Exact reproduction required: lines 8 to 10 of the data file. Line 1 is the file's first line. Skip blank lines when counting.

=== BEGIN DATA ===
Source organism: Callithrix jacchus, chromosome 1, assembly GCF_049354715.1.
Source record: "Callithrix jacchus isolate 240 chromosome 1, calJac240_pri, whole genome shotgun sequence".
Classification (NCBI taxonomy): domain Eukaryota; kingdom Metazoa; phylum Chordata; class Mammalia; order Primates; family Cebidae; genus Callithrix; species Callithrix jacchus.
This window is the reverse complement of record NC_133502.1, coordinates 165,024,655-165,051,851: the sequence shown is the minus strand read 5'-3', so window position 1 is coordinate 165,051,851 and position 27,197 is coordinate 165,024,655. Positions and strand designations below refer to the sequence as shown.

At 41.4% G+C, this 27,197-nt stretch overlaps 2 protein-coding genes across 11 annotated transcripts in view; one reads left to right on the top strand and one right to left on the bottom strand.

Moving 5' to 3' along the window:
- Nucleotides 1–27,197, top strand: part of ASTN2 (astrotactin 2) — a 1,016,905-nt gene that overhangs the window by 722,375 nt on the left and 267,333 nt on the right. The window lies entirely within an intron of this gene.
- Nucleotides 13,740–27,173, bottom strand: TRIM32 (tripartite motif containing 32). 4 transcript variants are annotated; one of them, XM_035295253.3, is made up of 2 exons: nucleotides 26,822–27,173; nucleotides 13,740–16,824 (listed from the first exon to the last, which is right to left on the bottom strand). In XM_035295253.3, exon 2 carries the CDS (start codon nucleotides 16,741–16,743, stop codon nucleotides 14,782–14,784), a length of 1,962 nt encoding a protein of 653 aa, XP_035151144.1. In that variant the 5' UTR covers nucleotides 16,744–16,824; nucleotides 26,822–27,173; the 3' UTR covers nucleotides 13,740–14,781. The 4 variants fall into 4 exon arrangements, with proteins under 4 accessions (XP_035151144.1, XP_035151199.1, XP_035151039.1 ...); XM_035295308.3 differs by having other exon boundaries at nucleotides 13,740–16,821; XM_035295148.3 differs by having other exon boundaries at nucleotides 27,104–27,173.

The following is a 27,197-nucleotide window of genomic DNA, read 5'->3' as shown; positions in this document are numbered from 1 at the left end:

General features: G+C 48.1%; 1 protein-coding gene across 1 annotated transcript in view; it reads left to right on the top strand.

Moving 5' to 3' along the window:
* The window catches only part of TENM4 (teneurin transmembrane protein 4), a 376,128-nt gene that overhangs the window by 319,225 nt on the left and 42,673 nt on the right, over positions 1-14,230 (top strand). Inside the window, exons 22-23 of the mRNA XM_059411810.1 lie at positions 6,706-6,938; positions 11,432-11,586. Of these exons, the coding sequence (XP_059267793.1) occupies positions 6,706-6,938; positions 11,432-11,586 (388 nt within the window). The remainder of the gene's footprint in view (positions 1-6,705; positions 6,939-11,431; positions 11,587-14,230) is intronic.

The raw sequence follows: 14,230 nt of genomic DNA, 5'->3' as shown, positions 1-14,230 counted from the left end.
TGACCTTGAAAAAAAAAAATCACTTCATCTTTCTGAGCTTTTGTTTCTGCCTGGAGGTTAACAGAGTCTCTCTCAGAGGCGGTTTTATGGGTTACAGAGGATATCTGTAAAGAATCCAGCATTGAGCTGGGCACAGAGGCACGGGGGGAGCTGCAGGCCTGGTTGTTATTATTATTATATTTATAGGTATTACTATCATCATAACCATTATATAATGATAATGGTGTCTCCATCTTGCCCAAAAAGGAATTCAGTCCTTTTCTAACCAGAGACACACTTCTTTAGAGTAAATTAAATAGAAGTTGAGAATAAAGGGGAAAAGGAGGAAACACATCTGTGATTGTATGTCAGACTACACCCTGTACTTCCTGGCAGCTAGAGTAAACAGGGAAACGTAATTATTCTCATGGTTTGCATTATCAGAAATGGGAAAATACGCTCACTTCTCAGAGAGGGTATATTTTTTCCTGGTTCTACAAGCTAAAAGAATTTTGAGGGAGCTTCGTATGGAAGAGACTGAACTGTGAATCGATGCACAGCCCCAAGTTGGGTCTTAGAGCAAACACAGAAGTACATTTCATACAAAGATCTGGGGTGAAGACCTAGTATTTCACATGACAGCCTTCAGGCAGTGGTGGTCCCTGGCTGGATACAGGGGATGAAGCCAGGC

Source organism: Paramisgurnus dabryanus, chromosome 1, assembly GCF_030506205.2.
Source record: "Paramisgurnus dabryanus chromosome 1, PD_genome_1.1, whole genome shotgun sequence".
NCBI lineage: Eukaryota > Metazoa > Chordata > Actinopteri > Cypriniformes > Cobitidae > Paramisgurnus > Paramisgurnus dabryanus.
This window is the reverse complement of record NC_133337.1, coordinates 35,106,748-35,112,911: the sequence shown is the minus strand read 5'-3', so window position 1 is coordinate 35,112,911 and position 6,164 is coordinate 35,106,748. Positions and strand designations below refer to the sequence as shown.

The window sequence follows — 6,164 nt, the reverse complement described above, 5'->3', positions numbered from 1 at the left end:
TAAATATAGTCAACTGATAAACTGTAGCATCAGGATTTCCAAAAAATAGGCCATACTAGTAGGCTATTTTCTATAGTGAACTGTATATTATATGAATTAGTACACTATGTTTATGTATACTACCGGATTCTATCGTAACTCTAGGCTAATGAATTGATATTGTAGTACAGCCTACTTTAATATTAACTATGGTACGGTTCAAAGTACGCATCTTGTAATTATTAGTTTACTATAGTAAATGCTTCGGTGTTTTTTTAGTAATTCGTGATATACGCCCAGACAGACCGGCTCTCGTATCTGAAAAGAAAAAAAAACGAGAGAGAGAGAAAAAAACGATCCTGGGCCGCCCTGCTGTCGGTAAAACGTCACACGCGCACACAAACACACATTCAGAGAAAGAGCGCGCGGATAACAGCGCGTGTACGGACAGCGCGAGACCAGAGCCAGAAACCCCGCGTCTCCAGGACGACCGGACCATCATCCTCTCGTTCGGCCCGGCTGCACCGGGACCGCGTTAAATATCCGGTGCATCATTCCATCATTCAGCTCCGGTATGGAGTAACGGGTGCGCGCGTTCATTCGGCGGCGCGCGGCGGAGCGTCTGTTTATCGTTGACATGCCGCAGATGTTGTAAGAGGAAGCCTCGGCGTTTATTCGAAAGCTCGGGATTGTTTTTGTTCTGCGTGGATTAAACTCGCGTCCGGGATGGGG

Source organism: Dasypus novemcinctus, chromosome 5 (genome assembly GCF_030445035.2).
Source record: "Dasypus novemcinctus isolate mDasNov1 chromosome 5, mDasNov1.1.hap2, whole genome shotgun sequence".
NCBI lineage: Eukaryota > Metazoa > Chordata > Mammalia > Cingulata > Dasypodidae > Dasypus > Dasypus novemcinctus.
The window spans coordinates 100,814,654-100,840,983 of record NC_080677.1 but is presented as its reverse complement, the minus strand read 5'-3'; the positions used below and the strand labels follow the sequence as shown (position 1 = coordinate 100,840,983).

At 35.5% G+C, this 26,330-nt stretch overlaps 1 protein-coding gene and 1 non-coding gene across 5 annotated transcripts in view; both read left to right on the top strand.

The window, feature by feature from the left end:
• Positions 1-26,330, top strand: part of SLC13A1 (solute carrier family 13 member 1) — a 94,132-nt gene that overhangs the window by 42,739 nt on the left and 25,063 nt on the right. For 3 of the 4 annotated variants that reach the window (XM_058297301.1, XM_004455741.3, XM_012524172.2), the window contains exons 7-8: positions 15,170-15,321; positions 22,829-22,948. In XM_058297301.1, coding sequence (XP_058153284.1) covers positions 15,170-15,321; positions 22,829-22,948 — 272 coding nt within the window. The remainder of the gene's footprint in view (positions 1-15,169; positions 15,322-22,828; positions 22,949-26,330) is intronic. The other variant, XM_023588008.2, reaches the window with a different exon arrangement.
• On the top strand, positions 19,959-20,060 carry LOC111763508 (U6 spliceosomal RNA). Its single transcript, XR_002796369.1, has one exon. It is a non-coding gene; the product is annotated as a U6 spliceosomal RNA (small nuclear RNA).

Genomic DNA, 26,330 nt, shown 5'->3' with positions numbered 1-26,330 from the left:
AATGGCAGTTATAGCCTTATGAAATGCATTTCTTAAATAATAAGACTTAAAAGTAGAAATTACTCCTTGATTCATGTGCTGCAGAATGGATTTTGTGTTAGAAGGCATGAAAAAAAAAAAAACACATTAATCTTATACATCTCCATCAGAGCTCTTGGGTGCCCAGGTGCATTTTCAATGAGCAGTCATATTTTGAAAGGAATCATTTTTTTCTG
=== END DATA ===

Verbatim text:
- Nucleotides 13,740–27,173, bottom strand: TRIM32 (tripartite motif containing 32). 4 transcript variants are annotated; one of them, XM_035295253.3, is made up of 2 exons: nucleotides 26,822–27,173; nucleotides 13,740–16,824 (listed from the first exon to the last, which is right to left on the bottom strand). In XM_035295253.3, exon 2 carries the CDS (start codon nucleotides 16,741–16,743, stop codon nucleotides 14,782–14,784), a length of 1,962 nt encoding a protein of 653 aa, XP_035151144.1. In that variant the 5' UTR covers nucleotides 16,744–16,824; nucleotides 26,822–27,173; the 3' UTR covers nucleotides 13,740–14,781. The 4 variants fall into 4 exon arrangements, with proteins under 4 accessions (XP_035151144.1, XP_035151199.1, XP_035151039.1 ...); XM_035295308.3 differs by having other exon boundaries at nucleotides 13,740–16,821; XM_035295148.3 differs by having other exon boundaries at nucleotides 27,104–27,173.

The following is a 27,197-nucleotide window of genomic DNA, read 5'->3' as shown; positions in this document are numbered from 1 at the left end:

General features: G+C 48.1%; 1 protein-coding gene across 1 annotated transcript in view; it reads left to right on the top strand.